AUGUSTA — The Bicycle Coalition of Maine opposes LD 1189, a bill that would impose a 2 percent surcharge on retail bicycle sales.
Nancy Grant, the coalition’s executive director, will testify against the bill at a public hearing before the Maine Legislature’s Transportation Committee on April 12 at 1 p.m. in Room 126 of the Statehouse.
“This bill would hurt small businesses – namely, Maine’s bike shops,” Grant said. “Our state’s 57 bike shops already face stiff competition from bikes sales on the Internet, where there is no sales tax. It’s especially difficult to run a bike shop in the southern part of the state because they have to compete with shops in New Hampshire, which has no sales tax. The 2 percent surtax will motivate more Mainers to buy their bicycles outside of Maine bike shops.”
In a press release from the BCM Grant noted that the surcharge also would make bicycles more expensive. “That will discourage bicycle riding at a time when we should be encouraging it for health and environmental reasons,” she said. “As gas approaches $4 a gallon, commuting by bicycle to school, work and errands also can help Maine families save money.”
The bill, introduced by Rep. Ralph Sarty (R-Denmark), calls for proceeds from the surcharge to be used by the Maine Department of Transportation to “construct, improve and maintain bikeways for use primarily by bicyclists and pedestrians.” Grant said the tax as unfair, since bicyclists already pay local and state taxes to support road improvements. Most bicyclists drive cars and also pay gas taxes, she said. Moreover, she said, bicyclists do minimal damage to roads compared to cars and trucks.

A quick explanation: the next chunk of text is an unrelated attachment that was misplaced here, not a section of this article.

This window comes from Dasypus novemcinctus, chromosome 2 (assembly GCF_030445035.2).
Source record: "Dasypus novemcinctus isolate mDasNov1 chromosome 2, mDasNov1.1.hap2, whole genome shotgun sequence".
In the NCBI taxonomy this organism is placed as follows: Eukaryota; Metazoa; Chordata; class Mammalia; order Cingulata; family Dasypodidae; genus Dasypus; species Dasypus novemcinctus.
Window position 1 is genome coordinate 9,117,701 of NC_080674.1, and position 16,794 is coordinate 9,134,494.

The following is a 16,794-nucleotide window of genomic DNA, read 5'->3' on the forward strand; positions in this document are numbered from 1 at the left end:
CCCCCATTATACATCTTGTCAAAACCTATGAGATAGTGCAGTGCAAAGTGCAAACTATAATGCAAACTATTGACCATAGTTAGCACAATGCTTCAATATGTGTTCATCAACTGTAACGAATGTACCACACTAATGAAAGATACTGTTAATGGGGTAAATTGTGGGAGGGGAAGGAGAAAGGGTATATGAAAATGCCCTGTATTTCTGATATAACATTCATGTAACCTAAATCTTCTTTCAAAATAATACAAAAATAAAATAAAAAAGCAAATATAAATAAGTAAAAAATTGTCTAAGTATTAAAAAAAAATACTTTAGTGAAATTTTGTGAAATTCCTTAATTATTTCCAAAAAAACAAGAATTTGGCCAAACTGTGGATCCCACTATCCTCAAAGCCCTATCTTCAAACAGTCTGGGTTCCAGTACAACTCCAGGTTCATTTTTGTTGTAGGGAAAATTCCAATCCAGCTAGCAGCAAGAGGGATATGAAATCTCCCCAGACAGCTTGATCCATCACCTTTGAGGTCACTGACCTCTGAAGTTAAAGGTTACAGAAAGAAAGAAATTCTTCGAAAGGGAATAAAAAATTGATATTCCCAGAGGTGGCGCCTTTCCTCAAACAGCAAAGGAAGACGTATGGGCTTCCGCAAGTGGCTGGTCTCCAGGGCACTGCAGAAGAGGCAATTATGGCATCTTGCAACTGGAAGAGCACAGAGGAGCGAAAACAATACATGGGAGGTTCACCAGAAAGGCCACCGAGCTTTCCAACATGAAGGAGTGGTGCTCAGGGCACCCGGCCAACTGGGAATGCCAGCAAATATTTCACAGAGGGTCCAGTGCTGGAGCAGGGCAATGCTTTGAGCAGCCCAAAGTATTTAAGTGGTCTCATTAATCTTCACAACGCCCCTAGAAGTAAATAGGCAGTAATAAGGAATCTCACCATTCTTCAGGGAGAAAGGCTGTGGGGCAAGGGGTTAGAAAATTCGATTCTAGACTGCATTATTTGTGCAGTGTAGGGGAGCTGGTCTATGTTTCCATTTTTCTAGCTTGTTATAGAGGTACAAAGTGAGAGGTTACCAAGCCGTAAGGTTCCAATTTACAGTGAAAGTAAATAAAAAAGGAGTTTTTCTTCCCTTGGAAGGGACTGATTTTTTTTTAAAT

Grant said that such a surcharge would raise only a small amount of money and it would have a negligible impact on constructing and maintaining bicycle infrastructure.
“About 10,000 bikes are sold in Maine each year,” she said. “If the average price of a bike is $400, the total funds collected would be $80,000. That would hardly cover the engineering and design costs of a typical bike/pedestrian project, much less the construction. Subtract the cost of administering this tax, and there’s even less.”